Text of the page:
|"New Kid in the Neighborhood" by Alfred Buescher for King Features, May, 1968|
The Democratic nomination was still up for grabs when Kennedy won the California primary on June 5. After giving a victory speech to his supporters in the ballroom of the Ambassador Hotel in Los Angeles, he started through the kitchen toward the press room but was shot three times by Sirhan Bishir Sirhan, a 24-year-old Palestinian. (Yes, I know that RFK Jr. thinks that Sirhan was innocent. George Plympton is no longer with us, but someone can ask Rosey Grier or Rafer Johnson who it was that they wrestled the gun away from.)
Kennedy died of his injuries some 25 hours later at the age of 42.
|"The Brothers' Tragic Reunion" by Cy Hungerford in Pittsburgh Post-Gazette, June 7, 1968|
|"Bookmarks" by Bill Mauldin in Chicago Sun Times, June 6, 1968|
|"He Must Be Stopped," possibly by Ted Shearer in Baltimore Afro-American, June 8, 1968|
|"Tell Me Again about Keeping the World Safe for Democracy" by Pat Oliphant in Denver Post, June, 1968|
Our soldiers were not the only ones overseas taking notice.
|"American Folklore: Choose Your Candidate" by Rob "Opland" Wout in De Vollskrant, Amsterdam, June, 1968|
|"Violence" by John Yardley-Jones in Toronto Telegram, June, 1968|
|"Always There Is a Black Spot in Our Sunshine..." by Stanley Franklin in Daily Mirror, London, June, 1968|
"It did not matter if Senator Kennedy's assailant was first believed to be a Mexican, and then a Cuban and then an Arab. The fact remains that in Harlem and Watts and every other Negro community... [assassins] exist as perpetual enemies, while the one figure who might have provided hope was removed forcibly from the arena."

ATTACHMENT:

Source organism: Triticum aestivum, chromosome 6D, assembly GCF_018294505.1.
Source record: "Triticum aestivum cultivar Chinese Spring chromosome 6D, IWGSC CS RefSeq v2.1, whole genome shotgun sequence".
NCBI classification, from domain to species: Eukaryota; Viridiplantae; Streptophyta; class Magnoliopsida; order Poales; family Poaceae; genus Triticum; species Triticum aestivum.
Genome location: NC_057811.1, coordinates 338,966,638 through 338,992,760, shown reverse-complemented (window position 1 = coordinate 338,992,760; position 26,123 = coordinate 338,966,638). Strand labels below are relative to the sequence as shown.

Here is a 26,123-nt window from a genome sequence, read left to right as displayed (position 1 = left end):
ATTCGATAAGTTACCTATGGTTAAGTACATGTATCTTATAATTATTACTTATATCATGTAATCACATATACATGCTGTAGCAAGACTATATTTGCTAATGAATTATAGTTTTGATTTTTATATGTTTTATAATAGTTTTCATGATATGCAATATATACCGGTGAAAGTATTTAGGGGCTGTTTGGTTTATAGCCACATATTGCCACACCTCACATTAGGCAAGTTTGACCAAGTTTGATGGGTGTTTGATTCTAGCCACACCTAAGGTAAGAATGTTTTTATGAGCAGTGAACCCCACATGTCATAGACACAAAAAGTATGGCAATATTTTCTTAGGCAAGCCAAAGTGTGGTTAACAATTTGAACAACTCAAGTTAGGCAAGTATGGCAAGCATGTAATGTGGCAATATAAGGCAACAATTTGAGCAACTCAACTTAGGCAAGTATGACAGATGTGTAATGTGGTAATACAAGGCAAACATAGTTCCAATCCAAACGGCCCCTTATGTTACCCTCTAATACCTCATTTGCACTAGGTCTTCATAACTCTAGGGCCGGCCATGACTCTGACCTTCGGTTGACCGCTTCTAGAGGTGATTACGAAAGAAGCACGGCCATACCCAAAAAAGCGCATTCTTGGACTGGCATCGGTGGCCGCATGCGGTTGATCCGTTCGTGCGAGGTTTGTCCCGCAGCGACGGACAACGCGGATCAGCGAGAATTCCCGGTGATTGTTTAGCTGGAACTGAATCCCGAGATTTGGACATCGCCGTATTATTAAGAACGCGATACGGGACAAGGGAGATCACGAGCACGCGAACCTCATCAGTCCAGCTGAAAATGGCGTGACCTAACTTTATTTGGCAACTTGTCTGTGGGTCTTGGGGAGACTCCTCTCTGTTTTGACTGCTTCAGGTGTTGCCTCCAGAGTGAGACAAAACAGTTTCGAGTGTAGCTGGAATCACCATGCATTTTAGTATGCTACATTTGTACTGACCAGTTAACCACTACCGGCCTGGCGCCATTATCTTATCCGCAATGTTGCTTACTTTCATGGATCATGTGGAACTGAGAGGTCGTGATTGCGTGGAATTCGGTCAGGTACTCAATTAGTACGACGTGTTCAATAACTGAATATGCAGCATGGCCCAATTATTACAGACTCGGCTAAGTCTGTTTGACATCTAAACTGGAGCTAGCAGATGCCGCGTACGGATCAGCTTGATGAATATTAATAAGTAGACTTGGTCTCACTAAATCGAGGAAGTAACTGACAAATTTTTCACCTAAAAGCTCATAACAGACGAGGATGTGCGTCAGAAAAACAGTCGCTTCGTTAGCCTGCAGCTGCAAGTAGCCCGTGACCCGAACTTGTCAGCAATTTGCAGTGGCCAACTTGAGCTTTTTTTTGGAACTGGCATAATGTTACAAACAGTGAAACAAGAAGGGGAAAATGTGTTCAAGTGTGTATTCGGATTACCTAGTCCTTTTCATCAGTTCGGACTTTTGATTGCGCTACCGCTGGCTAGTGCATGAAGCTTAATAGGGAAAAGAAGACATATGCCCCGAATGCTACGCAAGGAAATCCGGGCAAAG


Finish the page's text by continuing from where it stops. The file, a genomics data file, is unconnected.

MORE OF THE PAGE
|Untitled, by Andy Donato in Toronto Telegram, June, 1968|
|"The Right of the People to Keep and Bear Arms Shall Not Be Infringed" by Frank Benier in The Sun, London, June, 1968|
|"How's Business?" by John Pierotti in New York Post, June, 1968|
|"In Cold Blood" by Paul Conrad in Los Angeles Times, June, 1968|
|"I Just Don't Know What This Country Is Coming To" by Herb Block in Washington Post, June, 1968|
|"So You Heard Another Shot..." by Bill Sanders in Milwaukee Journal, June 6, 1968|
Even among liberals, however, there was a recognition that America had a problem not just with guns, but with a culture that glorified violence.
|"Make Your Move, Ringo..." by Jules Feiffer for Publishers-Hall Syndicate, June, 1968|
|"Dick Tracy" by Chester Gould in Chicago Tribune, June 7, 1968|
Any counter-protests from the National Laser Association fell on deaf ears.
On second thought, there is a better way to end this post, and that is with a few words from Robert Kennedy's final speech to the crowd at the Ambassador Hotel:
"What I think is quite clear is that we can work together in the last analysis, and that what has been going on within the United States over the period of the last three years — the divisions, the violence, the disenchantment with our society — the divisions, whether it's between Blacks and Whites, between the poor and the more affluent, or between age groups, or on the war in Vietnam — that we can start to work together. We are a great country, an unselfish country, a compassionate country."